Carl and Raylene Worthington hold hands during opening statements on Monday, June 29, 2009
(AP Photo/Randy L. Rasmussen)
OREGON CITY, Ore. (CBS/AP) - A few days after her toddler died, Raylene Worthington told detectives that the child had been choking on phlegm.
But on the witness stand Monday, accused of using prayer instead of medicine to heal her increasingly ill child, Worthington said she didn't remember the 15-month-old girl choking at all.
Worthington contested or said she didn't remember several points from interviews with police on the night of the death and two days later.
"I was exhausted and shocked, and it wasn't a good state of mind to answer questions, I would say," she said.
Worthington and her husband, Carl Brent Worthington, are members of the Followers of Christ, a small church that shuns medical care in favor of prayer and faith healing rituals such as laying on of hands.
They are accused of manslaughter and criminal neglect in the death of their daughter, Ava, who died last year of bronchial pneumonia and a blood infection, according to the state medical examiner. They put their faith in spiritual healing instead of doctors, say the prosecutors.
If convicted on the manslaughter charges, the couple faces up to 10 years in prison.
Photo: Ava Worthington
In court Monday, a prosecutor read from police interview transcripts that quoted Raylene Worthington as saying Ava was "choking on phlegm" and a "little chokey." But on the witness stand, Worthington testified that she couldn't think of any time when the child was choking. She said she couldn't recall what she meant to convey in the interviews with investigators.
"I don't know, because I'm not sure what I meant," she said.
She was one of the final witnesses in the trial, expected to go to the jury this week.
The Worthingtons have argued the child was sick with a cold but not seriously ill, and that she was showing improvement shortly before she died of a fast-acting infection.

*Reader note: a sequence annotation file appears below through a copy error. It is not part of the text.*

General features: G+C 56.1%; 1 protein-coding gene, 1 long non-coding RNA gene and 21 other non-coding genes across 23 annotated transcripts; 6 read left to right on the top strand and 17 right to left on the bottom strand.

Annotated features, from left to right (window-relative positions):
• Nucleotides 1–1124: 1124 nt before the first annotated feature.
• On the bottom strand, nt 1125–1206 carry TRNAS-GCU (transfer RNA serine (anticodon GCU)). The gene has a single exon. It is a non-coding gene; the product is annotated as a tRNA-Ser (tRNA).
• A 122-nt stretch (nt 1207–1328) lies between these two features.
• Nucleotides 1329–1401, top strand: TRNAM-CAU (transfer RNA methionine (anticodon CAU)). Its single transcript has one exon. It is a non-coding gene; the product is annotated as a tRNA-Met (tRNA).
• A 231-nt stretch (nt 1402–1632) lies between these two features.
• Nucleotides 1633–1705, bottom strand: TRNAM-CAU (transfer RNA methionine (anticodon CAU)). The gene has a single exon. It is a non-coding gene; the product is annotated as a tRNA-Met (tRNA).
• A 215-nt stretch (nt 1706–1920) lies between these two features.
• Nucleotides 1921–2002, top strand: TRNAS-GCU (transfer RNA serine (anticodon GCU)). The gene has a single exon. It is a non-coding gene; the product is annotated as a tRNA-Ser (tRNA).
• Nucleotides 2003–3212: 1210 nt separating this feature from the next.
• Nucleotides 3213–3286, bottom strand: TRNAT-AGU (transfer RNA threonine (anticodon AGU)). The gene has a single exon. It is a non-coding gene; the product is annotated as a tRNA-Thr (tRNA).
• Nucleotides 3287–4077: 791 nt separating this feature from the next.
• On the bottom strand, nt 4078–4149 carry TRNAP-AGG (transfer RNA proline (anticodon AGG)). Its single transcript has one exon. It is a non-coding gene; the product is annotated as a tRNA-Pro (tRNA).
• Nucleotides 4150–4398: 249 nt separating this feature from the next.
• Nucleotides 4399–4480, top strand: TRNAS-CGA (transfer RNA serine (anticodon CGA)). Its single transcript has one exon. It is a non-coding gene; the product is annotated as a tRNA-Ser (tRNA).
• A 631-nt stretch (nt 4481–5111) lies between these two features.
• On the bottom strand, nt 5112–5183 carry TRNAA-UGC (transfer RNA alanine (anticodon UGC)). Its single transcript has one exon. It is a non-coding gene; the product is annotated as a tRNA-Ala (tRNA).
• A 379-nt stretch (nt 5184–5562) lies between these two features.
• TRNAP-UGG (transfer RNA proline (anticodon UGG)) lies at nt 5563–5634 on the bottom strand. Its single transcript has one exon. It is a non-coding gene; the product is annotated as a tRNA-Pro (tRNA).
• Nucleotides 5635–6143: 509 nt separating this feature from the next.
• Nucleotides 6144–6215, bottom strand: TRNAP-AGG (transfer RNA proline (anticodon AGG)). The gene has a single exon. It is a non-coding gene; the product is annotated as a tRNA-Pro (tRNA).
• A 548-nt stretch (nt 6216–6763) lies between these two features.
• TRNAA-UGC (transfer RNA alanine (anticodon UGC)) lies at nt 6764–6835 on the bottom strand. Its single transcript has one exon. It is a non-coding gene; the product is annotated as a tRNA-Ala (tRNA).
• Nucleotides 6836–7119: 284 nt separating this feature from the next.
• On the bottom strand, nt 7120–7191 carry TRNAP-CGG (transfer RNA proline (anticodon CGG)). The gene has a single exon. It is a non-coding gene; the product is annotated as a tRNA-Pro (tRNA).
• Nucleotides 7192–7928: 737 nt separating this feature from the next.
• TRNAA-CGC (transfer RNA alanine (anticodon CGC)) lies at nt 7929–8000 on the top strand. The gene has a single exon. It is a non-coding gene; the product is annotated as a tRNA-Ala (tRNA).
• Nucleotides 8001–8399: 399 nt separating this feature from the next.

Dr. Dan Leonhart, a Portland pediatrician testifying for the prosecution, said Monday the child had long suffered from medical neglect.
The prosecution says Ava was born a robust baby at 10 pounds and 21 to 22 inches. That put her in the 95th percentile among babies in a measurement of weight and height. She died 15 months later at 16 pounds and 26 inches, and in the bottom 5th percentile, the prosecution said.
Dr. Leonhardt and other doctors say a cystic growth on Ava's neck, first noticed when she was about 3 months old, impeded her breathing, weakening her for the diseases that killed her.
Photo: Carl and Raylene Worthington
(AP Photo/Rick Bowmer)
Raylene Worthington said she did not think the mass was a threat. Two women in her husband's family had had them, and it didn't appear to be harming Ava, she said.
Leonhardt said the child could have been saved at almost any point, including after she stopped breathing on March 2, 2008. He said there was no effort to revive her with rescue breaths, CPR or a call to 911.
"She had no chance," Leonhardt said. "Even after she stopped breathing, she was given no chance to breathe."
The child's father, Carl Worthington, testified Friday that in the hours before his daughter died of pneumonia, he didn't lose his faith, which he called a gift from God. But Worthington wouldn't say whether he would have done anything differently or taken the 15-month-old to a doctor last year.
Worthington said that the family and church members who gathered at the home drew on all of their faith-healing practices: annointing the girl with oil, giving her a dab of wine with water, calling church members for prayers, fasting and praying over the girl three times in the 24 hours.
It is the first prosecution brought under Oregon's 1997 law that bars religious defenses for most abuse cases.
At an earlier hearing, the judge said the key in the Worthington case was the failure to provide medical care when there is a "compelling state interest" in protecting the health of children.
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07/14/09 - Dad Who Chose Prayer Over Doctors 'Shocked' by Daughters Death